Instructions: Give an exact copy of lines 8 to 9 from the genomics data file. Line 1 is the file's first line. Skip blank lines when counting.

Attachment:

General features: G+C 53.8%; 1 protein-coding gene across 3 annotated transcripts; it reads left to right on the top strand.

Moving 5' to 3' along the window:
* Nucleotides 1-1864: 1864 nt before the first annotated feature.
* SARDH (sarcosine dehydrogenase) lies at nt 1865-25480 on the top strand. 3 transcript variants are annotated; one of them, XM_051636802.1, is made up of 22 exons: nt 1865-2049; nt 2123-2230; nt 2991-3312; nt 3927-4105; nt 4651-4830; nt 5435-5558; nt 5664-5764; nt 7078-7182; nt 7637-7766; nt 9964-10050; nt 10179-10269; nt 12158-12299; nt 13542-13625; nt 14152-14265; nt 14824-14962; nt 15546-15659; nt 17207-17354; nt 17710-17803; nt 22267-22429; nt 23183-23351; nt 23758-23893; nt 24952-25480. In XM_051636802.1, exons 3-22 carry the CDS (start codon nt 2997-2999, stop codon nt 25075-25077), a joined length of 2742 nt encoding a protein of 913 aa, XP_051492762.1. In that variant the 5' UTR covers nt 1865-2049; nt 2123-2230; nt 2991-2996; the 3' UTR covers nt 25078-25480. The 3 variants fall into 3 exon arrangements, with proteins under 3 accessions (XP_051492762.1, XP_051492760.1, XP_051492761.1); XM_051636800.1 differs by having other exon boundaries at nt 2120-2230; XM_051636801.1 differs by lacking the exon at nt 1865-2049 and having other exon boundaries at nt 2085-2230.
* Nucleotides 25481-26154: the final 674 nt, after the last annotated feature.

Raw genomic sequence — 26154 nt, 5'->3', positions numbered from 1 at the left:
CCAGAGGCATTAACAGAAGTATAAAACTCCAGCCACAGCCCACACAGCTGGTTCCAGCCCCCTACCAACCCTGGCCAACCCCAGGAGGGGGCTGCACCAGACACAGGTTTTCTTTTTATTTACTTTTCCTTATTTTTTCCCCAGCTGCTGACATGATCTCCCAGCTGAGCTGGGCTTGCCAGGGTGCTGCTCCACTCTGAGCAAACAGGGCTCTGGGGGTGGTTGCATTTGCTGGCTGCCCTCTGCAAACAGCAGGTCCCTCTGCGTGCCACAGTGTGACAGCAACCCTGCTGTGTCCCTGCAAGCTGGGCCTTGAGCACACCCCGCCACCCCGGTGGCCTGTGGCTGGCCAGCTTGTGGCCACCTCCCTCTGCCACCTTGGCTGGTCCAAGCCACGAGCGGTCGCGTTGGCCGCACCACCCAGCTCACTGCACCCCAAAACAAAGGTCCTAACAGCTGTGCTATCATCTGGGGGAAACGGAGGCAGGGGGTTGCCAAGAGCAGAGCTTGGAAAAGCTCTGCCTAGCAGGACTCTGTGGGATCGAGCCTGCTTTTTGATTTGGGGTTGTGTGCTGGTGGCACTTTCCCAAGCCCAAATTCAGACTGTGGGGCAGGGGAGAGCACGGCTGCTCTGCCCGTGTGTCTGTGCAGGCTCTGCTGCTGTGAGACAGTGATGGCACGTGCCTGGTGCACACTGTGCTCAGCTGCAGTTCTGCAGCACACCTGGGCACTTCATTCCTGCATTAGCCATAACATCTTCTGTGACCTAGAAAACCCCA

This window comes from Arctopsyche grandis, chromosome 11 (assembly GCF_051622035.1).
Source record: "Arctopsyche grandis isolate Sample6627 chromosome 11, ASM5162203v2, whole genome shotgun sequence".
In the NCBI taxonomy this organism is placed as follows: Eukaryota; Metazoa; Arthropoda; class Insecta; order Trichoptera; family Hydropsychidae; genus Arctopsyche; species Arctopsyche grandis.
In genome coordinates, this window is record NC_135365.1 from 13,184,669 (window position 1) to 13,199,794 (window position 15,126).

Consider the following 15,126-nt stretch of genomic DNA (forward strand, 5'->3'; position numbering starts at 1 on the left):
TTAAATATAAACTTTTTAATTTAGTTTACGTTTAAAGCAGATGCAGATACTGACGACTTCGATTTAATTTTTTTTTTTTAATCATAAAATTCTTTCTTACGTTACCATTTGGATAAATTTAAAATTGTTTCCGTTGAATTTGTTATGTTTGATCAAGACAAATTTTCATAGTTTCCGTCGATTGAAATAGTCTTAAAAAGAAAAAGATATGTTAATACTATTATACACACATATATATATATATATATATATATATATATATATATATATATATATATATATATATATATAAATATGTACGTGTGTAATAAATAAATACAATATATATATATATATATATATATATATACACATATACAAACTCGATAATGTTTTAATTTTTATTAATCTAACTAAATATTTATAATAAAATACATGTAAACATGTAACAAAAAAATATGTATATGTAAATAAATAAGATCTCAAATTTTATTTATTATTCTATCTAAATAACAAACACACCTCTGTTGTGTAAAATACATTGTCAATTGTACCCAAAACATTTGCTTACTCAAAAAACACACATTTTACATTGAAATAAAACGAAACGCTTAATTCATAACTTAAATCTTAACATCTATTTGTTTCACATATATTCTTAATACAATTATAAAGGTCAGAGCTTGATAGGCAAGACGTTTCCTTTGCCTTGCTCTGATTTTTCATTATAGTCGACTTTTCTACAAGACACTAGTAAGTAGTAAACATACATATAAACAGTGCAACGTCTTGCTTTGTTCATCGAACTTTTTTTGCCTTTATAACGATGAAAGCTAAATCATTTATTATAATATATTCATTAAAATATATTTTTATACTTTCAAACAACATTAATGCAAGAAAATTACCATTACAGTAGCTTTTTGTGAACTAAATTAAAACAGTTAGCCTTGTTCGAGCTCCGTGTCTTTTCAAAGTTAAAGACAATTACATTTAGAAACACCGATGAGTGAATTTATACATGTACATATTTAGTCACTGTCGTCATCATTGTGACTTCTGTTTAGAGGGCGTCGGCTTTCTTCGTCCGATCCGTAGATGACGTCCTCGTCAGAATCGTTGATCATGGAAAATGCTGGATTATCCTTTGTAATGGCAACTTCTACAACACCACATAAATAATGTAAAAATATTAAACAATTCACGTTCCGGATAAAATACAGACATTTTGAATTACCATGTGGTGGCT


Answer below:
This window comes from Arctopsyche grandis, chromosome 11 (assembly GCF_051622035.1).
Source record: "Arctopsyche grandis isolate Sample6627 chromosome 11, ASM5162203v2, whole genome shotgun sequence".